One day he would be the hero, he was sure of it.
He fantasised about saving his enemies from house fires, his friends from a train crash, total strangers from disasters and terrorists and bombs.
In his daydreams he arrived in the nick of time, acted decisively, was brave and resourceful.
Yet he lived a mundane, ordinary life. There was no call for heroics in caring for his grandparents, or helping out at the local school, or driving a cab, ferrying folks from A to where they wanted to be.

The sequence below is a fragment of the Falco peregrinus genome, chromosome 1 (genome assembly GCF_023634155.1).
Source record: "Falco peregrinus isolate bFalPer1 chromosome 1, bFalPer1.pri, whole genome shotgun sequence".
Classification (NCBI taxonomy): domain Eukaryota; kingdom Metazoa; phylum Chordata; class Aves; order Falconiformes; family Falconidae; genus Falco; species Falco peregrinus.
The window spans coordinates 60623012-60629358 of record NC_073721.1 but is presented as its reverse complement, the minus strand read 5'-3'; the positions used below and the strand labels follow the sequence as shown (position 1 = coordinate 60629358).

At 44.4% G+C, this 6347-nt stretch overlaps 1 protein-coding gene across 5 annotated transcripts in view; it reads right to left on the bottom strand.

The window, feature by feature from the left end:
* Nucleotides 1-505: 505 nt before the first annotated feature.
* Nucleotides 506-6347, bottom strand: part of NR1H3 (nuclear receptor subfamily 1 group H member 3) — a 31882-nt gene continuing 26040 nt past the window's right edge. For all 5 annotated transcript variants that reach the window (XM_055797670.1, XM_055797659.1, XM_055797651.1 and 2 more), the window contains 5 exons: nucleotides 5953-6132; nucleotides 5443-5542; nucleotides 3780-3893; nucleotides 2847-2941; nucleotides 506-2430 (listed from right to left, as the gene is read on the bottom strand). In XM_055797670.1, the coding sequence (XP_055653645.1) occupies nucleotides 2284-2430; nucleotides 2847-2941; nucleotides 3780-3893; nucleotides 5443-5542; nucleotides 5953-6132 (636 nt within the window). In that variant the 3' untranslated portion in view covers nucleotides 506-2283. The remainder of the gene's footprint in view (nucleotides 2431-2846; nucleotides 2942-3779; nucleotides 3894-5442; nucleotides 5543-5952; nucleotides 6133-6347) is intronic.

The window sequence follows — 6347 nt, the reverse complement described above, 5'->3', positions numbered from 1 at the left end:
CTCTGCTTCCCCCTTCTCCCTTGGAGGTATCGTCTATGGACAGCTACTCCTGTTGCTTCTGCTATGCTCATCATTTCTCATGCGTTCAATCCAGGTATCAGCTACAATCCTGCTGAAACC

Sometimes he would try to help and do too much and he met resistance. People spurned him and he grew frustrated. He never thought they might need the space, the time, the chance to be their own hero, in their own lives.
That was his role. It was his tale that was being told.